Revolving around Truvy's Beauty Parlor in a small parish in Louisiana, STEEL MAGNOLIAS is the story of a close-knit circle of friends whose lives come together there. It is about the bond a group of women share in the small-town Southern community, and how they cope with the death of one of their own. The play originally opened Off-Broadway (with one set and an all-female cast although the voice of a male DJ on the radio is intermittent during the play with all male "characters" referenced only through dialogue) at the WPA Theatre, in New York City, on March 28, 1987. The story is based on Robert Harling's real-life experience of the death of his sister, Susan Harling Robinson, in 1985 due to complications from Type 1 diabetes. He changed his sister's name in the story from Susan to Shelby Eatenton-Latcherie. The play features an all-female cast, portraying characters Harling modeled after his mom's friends as he remembered them from his childhood. "I always thought the women in my community were so witty and clever," he says. "It was like a witty one-upmanship (between them)." He worried that the real-life Ouiser, a character defined by her cranky and brutally honest nature, would recognize herself and take offense, but as women from his hometown began to see the play, "They all said they were Ouiser." The metaphor of "steel magnolia" isn't expounded upon in the play, though Harling says the juxtaposition of strength and fragility is apt for Southern women. "My mother would always say to handle magnolia blossoms carefully because they bruise so easily. You think of this flower that is so delicate and has to be handled with care but is actually made of much stronger stuff."
On a personal note - I have directed this play numerous times - I love, love, love this story - and I admit I went into the theater with my expectations a bit reserved - wondering how this cast would bring the chemistry of these wonderful glorious women to life on the stage. And, to top-off my hesitation I brought a guest who loves the story as much as I do and has played the roles of Clariee and Ouiser in other productions over the past few years.
The action takes place entirely in the 'man-free' beauty parlor where the women gather to laugh, gossip, cry, and offer friendship and support to one another. At one point M'Lynn even jokes that her husband would never enter the shop - it is women's territory and he probably thinks they all run around naked or something.
The shining light of the ensemble of six is Clairee Belcher, played by Sue Goodner, who portrays the cheerful widow of the former mayor of Chinquapin Parrish. I was thoroughly entertained as she searched from head to toe for her recipe cards she wanted to share with Truvy. Her portrayal of a woman who loved each of these women in their own unique way was exceptional.
Annelle Dupuy, played by Adelyn Maruca, has the most transitional growth in the play as she comes to the stage as a scared, insecure beauty school graduate, hired to work at Truvy's home-based beauty salon. Maruca is a pleasure to watch as her character matures on stage before our very eyes - moving from the nervous beauty assistant who reveals her husband has recently left her taking all their money and their car; to the outlandish young woman who goes wild and was drinking, running around, smoking ... until she sees the error of my her ways and realizes she has something to offer and joins the church - finally she is credited with becoming "a true smart-ass'.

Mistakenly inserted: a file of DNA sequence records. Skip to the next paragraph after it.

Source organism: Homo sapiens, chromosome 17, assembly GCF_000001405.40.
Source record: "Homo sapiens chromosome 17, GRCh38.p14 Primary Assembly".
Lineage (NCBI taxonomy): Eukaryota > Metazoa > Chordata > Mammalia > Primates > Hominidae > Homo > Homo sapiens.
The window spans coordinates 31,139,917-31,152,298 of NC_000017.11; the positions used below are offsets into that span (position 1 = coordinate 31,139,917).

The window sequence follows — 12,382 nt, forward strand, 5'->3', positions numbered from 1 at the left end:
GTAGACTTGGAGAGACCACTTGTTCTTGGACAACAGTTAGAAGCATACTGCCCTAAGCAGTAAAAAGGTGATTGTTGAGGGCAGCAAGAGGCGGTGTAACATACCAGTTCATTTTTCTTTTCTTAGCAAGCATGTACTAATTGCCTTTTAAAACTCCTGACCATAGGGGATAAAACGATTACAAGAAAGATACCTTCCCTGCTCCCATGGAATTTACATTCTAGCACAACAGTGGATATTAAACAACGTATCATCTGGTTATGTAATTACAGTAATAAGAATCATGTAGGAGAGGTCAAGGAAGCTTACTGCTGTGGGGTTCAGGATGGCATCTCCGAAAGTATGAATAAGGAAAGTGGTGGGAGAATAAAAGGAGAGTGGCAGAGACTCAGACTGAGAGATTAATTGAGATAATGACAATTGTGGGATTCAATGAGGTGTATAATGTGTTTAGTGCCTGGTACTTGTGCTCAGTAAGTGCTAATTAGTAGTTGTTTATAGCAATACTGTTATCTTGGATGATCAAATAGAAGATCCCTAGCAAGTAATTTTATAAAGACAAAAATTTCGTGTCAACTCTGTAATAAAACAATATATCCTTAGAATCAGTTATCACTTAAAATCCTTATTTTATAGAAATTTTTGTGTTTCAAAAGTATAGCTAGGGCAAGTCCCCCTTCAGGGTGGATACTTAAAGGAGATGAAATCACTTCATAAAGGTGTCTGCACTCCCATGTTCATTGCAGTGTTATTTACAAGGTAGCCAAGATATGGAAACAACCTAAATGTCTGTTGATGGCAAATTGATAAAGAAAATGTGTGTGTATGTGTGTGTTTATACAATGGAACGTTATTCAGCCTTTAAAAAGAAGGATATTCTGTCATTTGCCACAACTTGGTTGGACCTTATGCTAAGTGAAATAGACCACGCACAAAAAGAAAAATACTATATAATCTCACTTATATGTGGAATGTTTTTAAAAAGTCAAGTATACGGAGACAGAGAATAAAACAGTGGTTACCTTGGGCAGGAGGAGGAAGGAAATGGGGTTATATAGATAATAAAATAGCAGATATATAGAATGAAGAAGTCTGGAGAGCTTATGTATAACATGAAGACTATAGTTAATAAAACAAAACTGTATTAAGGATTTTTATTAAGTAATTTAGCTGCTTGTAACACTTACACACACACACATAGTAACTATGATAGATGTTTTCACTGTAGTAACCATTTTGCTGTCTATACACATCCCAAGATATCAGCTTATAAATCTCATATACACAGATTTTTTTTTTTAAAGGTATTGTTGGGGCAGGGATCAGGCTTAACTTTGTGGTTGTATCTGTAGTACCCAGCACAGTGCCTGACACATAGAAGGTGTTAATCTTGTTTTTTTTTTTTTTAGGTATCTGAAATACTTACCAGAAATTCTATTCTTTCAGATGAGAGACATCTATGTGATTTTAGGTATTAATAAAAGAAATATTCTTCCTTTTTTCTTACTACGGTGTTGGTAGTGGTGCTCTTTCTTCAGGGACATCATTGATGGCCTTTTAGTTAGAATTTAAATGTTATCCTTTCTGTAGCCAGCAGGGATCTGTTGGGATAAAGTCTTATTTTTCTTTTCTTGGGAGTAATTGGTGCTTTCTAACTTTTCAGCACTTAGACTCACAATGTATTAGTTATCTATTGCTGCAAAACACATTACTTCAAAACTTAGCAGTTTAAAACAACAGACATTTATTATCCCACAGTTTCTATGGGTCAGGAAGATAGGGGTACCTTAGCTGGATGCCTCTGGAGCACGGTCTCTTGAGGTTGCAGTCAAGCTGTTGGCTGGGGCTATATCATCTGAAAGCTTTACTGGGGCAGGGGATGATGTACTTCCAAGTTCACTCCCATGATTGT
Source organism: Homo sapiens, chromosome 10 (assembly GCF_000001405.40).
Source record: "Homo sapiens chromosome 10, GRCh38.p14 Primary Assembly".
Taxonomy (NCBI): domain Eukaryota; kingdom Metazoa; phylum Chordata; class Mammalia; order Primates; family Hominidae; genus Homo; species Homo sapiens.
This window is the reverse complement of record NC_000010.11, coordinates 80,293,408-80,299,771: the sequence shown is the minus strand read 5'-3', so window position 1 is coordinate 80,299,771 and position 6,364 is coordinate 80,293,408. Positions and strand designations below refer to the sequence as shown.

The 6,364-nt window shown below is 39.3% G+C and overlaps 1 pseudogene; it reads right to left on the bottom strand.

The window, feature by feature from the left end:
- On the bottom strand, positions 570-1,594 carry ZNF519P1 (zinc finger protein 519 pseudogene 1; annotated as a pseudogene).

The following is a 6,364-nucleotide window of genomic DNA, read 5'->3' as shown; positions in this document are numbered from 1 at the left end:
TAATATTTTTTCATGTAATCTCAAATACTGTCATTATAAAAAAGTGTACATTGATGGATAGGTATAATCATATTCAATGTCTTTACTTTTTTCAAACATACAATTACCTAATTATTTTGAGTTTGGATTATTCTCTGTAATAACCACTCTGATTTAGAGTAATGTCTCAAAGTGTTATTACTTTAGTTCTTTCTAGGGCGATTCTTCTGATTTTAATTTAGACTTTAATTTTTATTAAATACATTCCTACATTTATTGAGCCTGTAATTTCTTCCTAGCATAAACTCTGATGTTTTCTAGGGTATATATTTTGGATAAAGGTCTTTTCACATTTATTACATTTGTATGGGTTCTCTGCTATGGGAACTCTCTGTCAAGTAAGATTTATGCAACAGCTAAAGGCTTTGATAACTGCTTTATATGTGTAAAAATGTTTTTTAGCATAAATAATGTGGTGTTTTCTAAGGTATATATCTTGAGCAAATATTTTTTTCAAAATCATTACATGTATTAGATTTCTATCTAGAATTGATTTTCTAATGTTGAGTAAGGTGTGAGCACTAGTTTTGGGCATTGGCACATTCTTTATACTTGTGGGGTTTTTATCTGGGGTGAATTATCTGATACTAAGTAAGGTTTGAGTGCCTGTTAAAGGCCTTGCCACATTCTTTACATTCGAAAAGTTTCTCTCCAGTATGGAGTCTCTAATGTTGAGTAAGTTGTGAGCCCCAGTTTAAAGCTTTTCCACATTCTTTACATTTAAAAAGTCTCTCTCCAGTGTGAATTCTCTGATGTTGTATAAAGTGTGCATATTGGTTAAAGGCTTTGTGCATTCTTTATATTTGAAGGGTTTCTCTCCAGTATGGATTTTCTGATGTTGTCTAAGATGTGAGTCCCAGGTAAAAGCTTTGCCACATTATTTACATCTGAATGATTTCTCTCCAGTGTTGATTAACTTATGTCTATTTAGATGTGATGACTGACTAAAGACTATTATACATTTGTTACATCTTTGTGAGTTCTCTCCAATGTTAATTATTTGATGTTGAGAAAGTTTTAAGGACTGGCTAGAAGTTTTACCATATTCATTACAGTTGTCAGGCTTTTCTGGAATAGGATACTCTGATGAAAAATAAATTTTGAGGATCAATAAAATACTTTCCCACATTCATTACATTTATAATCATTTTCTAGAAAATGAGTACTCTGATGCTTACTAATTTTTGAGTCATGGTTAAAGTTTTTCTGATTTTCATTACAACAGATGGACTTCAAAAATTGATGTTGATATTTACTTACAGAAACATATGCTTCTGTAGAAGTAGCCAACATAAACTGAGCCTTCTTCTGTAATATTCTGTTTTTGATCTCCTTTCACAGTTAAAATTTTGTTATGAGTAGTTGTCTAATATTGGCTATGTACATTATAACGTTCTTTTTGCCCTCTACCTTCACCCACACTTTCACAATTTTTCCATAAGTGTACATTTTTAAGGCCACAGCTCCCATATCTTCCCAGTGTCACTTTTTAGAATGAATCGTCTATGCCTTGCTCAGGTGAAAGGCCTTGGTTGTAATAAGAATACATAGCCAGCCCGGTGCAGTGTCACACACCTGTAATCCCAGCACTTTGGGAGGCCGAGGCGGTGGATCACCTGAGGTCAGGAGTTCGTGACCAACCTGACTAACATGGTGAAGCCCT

Shelby Eatenton-Latcherie is played by Alden Price. When Price comes into the beauty parlor her energy is infectious and she is striking to watch onstage, not to mention the fact that she resembles a young Elizabeth Taylor. Shelby exchanges banters with the ladies in the shop as they ask questions about her soon to be wedding. The tension required to emphasize the complicated relationship between bride-to-be Shelby and her mother, M'Lynn, was extremely well-played. Price's portrayal of a young woman having a diabetic seizure was riveting and she held the audience in her hands until she realizes what has happened and says "I'm sorry Mama" - truly a simply outstanding performance. This play is extremely well written and, as one who knows the dialogue from start to finish, I was a bit distracted by Price's occasional ad-lib.
Kathleen Vaught plays the particularly reserved M'Lynn Eatenton and she leaves no doubt on the stage about her deep maternal love for Shelby and her desire for her daughters' happiness. She brought tears to my eyes as she took charge of Shelby's diabetic episode and once Shelby recovers Vaught hugs her daughter lovingly - holding her tight for just an extra second before returning to her reserved persona of M'Lynn. However, in the final scene where the ladies return to the beauty shop to mourn Shelby's death, Vaught portrays the scene with a more settled approach to the character - it was a less emotional breakdown than I was expecting, or perhaps hoping for.
Truvy Jones is played by Bobbie Keese and in the opening scene I questioned that she was actually old enough to have grown twin sons, but I quickly forgot my early doubts as she portrayed her character with ditzy twists and endearing charm.
Rounding out the cast is Mary Tiner who brings Ouiser Boudreaux to the stage as the short-tempered, grouchy, intimidating woman who arrives in the salon with a heap of pointed questions and numerous complaints.
Director Jennifer Stephens Stubbs gets a two-thumbs-up for her interpretation of these glorious women and the beauty parlor where we watch them evolve.
The Allen's Community Theatre STEEL MAGNOLIAS is well worth seeing. I highly recommend taking a few hours from your schedule and spending it with these formidable ladies of Chinquapin Parrish.
Reviewed Performance: 1/21/2018